Saturday, March 7, 2015

Wherein the UIC United Faculty Union demolishes one of my criticisms

A long, long while back, I criticized, at this link, a statement made by the union.*  That statement said in part, that some faculty (before the union contract) earned "less than they would if they were managing a McDonald's."**  At the time, I wrote, that the statement conveyed "a certain antipathy toward the type of people who work at McDonald's.  It's almost as if it is offensive that someone who works 'merely' at fast food or other customer service jobs might earn more than someone who does higher work."

But now, I read on the minutes from the UICUF's last representative assembly meeting on February 5, 2015*** that the attendees spoke with a delegation from "Fight for Fifteen," an organization that, apparently, seeks to increase the pay of fast food workers and other workers in Chicago (and perhaps elsewhere) to $15 per hour and to promote union recognition for such workers.  The union's Facebook feed contains a reference to a rally that those workers will hold in April. 

Whatever reservations I have about the UIC United Faculty Union, I support fast food workers' efforts to unionize.  And even if I didn't, I'd have to acknowledge that these statements of support--however modest they might be in the in the grand scheme--demonstrate more support for such workers than my prickly comments from over a year ago. 

So to the union:  Good Job!

*That link goes to a post in which I reproduced a letter I had written on February 8, 2014.  The letter itself is in PDF format, and what I quote above comes from page 9 of that document.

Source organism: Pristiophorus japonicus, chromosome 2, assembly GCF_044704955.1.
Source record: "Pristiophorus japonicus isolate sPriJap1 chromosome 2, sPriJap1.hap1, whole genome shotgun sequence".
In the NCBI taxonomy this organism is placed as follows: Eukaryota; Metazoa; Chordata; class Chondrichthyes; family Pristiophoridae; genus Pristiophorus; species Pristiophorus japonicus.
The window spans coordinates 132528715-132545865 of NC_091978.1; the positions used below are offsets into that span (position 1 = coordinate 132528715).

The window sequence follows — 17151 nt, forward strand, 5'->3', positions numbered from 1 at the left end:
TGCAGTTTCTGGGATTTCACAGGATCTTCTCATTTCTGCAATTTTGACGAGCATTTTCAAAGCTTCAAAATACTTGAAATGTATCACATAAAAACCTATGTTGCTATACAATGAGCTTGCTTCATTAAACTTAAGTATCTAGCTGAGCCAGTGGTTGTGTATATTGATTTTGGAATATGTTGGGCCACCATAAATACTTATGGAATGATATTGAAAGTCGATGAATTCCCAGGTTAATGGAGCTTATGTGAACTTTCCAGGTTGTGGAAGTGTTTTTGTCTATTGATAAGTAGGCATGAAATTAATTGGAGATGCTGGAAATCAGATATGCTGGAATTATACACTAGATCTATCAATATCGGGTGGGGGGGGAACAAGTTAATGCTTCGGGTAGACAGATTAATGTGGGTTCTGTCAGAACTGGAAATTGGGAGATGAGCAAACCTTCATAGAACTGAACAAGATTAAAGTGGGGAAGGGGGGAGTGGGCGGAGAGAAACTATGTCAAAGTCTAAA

**That statement was part of the union's old website and therefore cannot be linked to.  I'll point out how that is one example in which the union has excised its public record.  One effect of dismantling its old website  is to erase potentially embarrassing statements such as the one I cite here.  That said, I do not claim that avoiding embarrassment is the main, or even a, reason for dismantling the site.  I don't know the reasons the union did so, and there may very well have been good reasons, about which I can only speculate, ranging (I suspect) from technical issues to legal problems with what the union may have said during the lead up to the contract ratification.  Whatever the reasons and however critical I may be of the decision, I believe the union was within its rights to dismantle its old website.

***That link takes you to the page the union devotes to meeting minutes.  From there, click on the link for the February 5, 2015 Representative Assembly Meeting.  It is a PDF document.

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